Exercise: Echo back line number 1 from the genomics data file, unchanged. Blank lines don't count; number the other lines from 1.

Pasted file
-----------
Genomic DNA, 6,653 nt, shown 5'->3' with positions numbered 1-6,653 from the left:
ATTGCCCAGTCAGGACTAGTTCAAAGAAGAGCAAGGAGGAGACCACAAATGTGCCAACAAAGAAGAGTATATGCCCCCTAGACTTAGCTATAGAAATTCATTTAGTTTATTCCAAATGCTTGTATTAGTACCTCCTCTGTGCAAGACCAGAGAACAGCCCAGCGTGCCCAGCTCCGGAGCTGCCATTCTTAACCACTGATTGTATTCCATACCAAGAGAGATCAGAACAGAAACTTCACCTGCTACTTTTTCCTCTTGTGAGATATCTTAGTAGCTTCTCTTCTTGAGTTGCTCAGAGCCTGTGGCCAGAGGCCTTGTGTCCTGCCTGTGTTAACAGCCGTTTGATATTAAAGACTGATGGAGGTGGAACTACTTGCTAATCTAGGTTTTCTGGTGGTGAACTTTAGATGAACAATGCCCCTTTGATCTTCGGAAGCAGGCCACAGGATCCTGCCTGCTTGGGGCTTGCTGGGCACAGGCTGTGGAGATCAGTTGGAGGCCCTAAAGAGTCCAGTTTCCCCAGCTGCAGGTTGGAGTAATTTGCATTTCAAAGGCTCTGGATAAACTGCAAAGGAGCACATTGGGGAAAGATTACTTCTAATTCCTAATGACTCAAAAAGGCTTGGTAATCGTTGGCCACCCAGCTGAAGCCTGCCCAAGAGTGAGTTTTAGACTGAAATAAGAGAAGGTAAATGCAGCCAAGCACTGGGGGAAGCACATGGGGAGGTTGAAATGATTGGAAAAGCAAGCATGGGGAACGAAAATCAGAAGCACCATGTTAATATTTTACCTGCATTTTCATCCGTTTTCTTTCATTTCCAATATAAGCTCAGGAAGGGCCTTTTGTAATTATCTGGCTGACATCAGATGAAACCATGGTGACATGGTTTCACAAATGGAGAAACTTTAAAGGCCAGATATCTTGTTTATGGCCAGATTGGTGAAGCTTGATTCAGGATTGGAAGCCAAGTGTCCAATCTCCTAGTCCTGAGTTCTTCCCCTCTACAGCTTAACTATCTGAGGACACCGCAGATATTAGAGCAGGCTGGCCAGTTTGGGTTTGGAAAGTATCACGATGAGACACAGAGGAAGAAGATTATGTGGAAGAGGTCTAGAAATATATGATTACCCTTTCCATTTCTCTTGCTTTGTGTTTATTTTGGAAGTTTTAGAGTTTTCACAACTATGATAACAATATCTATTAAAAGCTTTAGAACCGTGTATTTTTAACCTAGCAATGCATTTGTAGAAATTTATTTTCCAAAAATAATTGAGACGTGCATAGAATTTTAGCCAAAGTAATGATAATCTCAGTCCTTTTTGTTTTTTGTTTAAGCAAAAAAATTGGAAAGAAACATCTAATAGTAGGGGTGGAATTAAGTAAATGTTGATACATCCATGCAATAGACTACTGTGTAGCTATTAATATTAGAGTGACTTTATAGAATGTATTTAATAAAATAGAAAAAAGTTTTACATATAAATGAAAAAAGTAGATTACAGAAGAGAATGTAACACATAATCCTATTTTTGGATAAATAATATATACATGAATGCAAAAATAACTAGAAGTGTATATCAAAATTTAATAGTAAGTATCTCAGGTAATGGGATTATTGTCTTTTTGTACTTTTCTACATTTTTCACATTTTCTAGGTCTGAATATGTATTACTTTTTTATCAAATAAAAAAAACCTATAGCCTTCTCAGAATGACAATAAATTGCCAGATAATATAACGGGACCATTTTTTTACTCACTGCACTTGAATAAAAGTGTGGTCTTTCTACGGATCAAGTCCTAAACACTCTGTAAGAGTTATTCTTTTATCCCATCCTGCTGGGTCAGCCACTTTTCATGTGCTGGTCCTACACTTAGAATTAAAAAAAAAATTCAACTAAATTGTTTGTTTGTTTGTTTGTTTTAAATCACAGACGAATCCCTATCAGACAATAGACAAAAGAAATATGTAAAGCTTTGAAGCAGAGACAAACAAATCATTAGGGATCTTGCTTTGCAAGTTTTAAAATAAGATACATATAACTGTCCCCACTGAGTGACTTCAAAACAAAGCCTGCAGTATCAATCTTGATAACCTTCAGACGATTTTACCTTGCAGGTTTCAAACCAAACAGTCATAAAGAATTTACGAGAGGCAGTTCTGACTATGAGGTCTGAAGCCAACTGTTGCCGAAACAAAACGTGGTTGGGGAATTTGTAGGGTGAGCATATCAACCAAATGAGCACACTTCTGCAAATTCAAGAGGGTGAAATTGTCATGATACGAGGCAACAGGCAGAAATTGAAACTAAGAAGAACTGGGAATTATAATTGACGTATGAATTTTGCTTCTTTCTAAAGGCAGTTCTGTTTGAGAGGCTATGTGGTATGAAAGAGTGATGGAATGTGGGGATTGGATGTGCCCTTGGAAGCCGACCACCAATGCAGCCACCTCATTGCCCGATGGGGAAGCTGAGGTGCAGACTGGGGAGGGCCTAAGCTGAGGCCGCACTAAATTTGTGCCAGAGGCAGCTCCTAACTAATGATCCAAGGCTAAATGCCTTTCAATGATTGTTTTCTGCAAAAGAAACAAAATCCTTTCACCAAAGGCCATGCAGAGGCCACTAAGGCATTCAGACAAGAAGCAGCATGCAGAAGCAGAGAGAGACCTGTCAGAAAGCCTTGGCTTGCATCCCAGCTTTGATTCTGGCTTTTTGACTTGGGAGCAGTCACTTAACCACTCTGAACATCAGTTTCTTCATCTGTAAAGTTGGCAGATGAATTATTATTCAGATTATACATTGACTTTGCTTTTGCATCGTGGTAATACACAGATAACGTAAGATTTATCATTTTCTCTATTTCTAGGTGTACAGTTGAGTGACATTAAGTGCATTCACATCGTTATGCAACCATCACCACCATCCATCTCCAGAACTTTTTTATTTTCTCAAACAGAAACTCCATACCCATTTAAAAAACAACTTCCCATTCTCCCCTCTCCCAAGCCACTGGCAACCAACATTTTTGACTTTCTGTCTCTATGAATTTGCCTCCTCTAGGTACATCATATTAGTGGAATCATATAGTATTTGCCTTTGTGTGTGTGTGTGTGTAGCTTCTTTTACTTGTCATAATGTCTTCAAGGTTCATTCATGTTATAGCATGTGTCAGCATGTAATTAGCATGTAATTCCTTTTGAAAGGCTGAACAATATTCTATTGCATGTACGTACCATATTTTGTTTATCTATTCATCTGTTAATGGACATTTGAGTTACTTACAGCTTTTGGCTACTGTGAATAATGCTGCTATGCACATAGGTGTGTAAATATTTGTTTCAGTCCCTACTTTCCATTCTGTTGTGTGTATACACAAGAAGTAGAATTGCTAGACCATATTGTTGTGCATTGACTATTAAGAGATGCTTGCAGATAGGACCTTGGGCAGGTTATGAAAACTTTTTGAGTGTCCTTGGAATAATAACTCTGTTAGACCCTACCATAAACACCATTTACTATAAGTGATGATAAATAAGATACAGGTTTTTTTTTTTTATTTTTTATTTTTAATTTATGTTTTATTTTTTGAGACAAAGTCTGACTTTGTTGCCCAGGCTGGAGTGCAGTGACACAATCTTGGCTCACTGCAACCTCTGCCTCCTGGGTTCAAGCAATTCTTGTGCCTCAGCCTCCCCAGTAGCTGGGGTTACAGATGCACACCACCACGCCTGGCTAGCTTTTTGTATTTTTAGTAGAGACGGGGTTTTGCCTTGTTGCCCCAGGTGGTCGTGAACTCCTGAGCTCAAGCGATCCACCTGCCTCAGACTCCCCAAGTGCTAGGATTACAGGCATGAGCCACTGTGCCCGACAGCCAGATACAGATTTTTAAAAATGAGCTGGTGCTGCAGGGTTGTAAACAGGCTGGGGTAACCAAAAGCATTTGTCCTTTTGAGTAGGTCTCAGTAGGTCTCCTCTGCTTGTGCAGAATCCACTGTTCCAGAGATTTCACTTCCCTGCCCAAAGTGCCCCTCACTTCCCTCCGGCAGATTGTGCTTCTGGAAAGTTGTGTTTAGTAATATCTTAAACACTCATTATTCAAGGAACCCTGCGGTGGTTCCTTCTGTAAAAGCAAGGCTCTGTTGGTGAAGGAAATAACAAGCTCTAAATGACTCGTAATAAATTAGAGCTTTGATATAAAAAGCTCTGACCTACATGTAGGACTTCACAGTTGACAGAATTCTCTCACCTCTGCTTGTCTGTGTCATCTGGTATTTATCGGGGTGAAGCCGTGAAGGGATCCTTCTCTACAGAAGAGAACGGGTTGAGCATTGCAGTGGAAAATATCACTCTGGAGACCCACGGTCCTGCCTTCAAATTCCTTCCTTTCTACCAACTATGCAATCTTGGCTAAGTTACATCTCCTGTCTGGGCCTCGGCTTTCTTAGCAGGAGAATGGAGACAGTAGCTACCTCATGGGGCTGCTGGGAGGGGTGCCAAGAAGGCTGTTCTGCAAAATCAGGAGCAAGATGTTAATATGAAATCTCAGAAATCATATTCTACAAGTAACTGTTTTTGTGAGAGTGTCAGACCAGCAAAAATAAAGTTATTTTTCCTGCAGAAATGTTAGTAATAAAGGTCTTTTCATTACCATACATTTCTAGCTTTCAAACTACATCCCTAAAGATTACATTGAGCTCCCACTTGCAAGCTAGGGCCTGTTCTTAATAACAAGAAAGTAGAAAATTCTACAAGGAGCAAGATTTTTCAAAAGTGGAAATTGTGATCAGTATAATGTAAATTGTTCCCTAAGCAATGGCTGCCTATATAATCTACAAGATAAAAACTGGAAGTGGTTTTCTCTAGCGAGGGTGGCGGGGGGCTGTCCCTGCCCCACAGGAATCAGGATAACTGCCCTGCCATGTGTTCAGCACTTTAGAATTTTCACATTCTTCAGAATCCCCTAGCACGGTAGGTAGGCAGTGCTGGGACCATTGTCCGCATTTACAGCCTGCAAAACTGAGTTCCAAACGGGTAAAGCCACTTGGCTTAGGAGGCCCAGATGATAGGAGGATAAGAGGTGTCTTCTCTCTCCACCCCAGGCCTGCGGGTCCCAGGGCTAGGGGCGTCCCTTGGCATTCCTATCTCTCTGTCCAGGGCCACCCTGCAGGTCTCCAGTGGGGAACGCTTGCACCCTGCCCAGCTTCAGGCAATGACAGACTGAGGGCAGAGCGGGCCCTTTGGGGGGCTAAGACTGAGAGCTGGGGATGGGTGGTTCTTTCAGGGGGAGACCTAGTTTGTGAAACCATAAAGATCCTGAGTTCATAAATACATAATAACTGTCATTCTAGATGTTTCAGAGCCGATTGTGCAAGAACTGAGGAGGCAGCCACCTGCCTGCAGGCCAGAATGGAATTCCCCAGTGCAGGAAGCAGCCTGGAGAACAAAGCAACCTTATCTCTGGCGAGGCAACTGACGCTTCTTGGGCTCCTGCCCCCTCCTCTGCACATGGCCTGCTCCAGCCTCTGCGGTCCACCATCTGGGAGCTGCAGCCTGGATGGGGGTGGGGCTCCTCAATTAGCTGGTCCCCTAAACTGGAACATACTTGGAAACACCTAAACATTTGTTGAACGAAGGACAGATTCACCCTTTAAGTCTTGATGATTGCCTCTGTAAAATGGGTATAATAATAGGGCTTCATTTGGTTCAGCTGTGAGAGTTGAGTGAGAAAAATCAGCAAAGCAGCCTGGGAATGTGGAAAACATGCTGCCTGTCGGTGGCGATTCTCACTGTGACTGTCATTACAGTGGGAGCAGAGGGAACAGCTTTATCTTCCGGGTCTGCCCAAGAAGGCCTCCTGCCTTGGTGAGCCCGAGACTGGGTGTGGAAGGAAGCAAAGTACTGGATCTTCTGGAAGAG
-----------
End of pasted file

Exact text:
Genomic DNA, 6,653 nt, shown 5'->3' with positions numbered 1-6,653 from the left: